It is my absolute pleasure to welcome you to this world premiere production of Witch by Jen Silverman, a play that was commissioned and developed through Writers Theatre’s Literary Development Initiative. While we have staged at least one world premiere every season since moving into our new home, this is the first commissioned work written expressly for Glencoe to debut here since 2014, which makes it extra special. At every new play reading I host, I remind the audience that your favorite classic play was once a world premiere. This statement seems especially apropos here, since Witch is both a classic play and a world premiere.
Shakespeare has transcended his time in an unparalleled way, but there are countless plays from his contemporaries, as well as those who came before and after him, that have largely been consigned to history. WT Artistic Director Michael Halberstam and I have long been interested in rediscovering these plays by asking today’s best playwrights to revisit and adapt them. In 2012 at the Woman’s Library Club, we produced David Ives’s new version of The Liar, based on Pierre Corneille’s play from 1644, which Shakespeare Theater Company in DC had originally commissioned and premiered. Here was an immensely talented playwright of our time taking the groundwork given him by a predecessor from an earlier time and making something new, a perfect mingling of the classic and the contemporary. This is what we wanted to do more of here at Writers Theatre, where we’ve always been equally enamored with plays from the canon and new works.
Jen Silverman made this easy, as she already had a brilliant idea in mind when we first started talking about a collaboration. She was familiar with The Witch of Edmonton, a 1621 play by Thomas Dekker, William Rowley and John Ford, and knew it had an extraordinary amount to say about our present moment. After reading the original, I enthusiastically concurred and asked her to write her version of this story for WT. Characters and relationships from the Jacobean original have been kept, but most of the narrative arc and all of the dialogue are Jen’s own creation. The new play is a witty and fun journey inspired by its ancestor, full of stimulating questions regarding legacy and whether a single person can have an impact on the world.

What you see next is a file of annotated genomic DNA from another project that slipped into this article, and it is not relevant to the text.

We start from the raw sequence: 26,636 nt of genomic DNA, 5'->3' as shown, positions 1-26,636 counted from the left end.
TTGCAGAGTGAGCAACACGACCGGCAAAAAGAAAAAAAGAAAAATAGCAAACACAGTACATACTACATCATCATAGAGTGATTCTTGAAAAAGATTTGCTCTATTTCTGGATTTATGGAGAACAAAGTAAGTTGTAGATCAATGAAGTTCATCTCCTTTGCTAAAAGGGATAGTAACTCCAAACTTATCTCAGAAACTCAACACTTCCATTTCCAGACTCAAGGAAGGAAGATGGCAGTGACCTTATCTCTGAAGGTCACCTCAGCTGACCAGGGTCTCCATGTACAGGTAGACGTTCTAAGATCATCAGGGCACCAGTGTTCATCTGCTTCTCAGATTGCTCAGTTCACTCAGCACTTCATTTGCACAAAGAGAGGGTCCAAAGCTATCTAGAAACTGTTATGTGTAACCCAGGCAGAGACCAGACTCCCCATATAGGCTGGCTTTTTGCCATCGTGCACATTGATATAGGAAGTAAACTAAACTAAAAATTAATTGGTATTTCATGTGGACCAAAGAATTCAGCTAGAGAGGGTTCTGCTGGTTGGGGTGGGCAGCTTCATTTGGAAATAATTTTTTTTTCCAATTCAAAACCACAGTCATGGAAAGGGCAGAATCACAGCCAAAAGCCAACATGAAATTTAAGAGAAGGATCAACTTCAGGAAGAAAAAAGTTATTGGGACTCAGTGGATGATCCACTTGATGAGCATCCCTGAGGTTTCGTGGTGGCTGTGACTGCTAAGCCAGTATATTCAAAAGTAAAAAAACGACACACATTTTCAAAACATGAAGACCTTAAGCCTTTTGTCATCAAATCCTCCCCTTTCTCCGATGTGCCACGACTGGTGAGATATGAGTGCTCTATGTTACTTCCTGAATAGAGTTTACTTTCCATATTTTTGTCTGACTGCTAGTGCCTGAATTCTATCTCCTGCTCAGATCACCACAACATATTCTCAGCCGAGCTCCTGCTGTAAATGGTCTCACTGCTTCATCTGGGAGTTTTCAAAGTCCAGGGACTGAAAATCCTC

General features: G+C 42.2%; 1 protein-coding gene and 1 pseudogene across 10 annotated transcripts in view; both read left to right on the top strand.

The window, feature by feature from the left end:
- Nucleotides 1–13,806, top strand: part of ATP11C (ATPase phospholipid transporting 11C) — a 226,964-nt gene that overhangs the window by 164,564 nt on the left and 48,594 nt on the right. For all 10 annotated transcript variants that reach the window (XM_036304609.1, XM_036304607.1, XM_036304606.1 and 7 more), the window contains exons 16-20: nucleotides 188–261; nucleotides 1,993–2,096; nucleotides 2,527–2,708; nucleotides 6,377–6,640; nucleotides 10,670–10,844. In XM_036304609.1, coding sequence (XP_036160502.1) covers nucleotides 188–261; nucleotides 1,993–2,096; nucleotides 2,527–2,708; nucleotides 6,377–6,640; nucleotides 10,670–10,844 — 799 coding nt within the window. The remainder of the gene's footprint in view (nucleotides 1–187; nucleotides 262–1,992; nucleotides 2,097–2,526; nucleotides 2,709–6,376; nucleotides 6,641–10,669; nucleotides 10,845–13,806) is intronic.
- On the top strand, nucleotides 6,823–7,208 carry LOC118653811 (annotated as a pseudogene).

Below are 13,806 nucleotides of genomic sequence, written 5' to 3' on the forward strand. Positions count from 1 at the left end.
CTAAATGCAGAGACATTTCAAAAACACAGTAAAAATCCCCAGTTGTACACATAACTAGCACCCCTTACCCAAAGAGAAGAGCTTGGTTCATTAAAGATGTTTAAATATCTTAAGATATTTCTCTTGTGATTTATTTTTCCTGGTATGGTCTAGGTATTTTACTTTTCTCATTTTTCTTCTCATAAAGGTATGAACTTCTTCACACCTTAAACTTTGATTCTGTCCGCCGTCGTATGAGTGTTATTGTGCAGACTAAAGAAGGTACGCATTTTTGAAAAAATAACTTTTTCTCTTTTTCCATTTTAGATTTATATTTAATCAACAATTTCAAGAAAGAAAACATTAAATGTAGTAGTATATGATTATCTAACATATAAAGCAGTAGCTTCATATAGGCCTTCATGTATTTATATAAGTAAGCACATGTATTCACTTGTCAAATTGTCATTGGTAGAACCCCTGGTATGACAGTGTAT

Although we no longer live in an age when most of us consider the Devil showing up at our door a possible occurrence, Witch is without question a play for our times. At one point in the play, the Devil refers to himself as a “merchant of hope,” and indeed we watch all six of these characters question and ponder how strong their hope is: for themselves, for their relationships with others and for the entirety of civilization. One of them will come to propose a radical course of action that is as shocking as it is well argued. By now we are no strangers to messages of hope and despair, or to radical courses of action. You may have already been pondering to what degree you do or do not imagine a better future ahead for us all before you even came to the Theatre.
This play will be an energetically imaginative, disarmingly funny and relentlessly inquisitive exploration of that question of hope, prompting you, the audience, to come to your own conclusion. Out of the handful of people who’ve encountered the play prior to its premiere, I’ve had one person confess to me their pessimism about humanity’s chances, while another, affirmed in their optimism, has told me that as a result of this play they’ve made the decision to bring new life into the world. Such a wide variety of responses is a testament to the power of the art and the timeliness of the question.
My hope is that this is a production of many firsts. The first outing of many for Witch. The first Jen Silverman work to play Glencoe, a relationship we hope continues for years to come. The first of many more classic plays rediscovered and reinvigorated at Writers Theatre. Thanks for being here at the beginning of something special.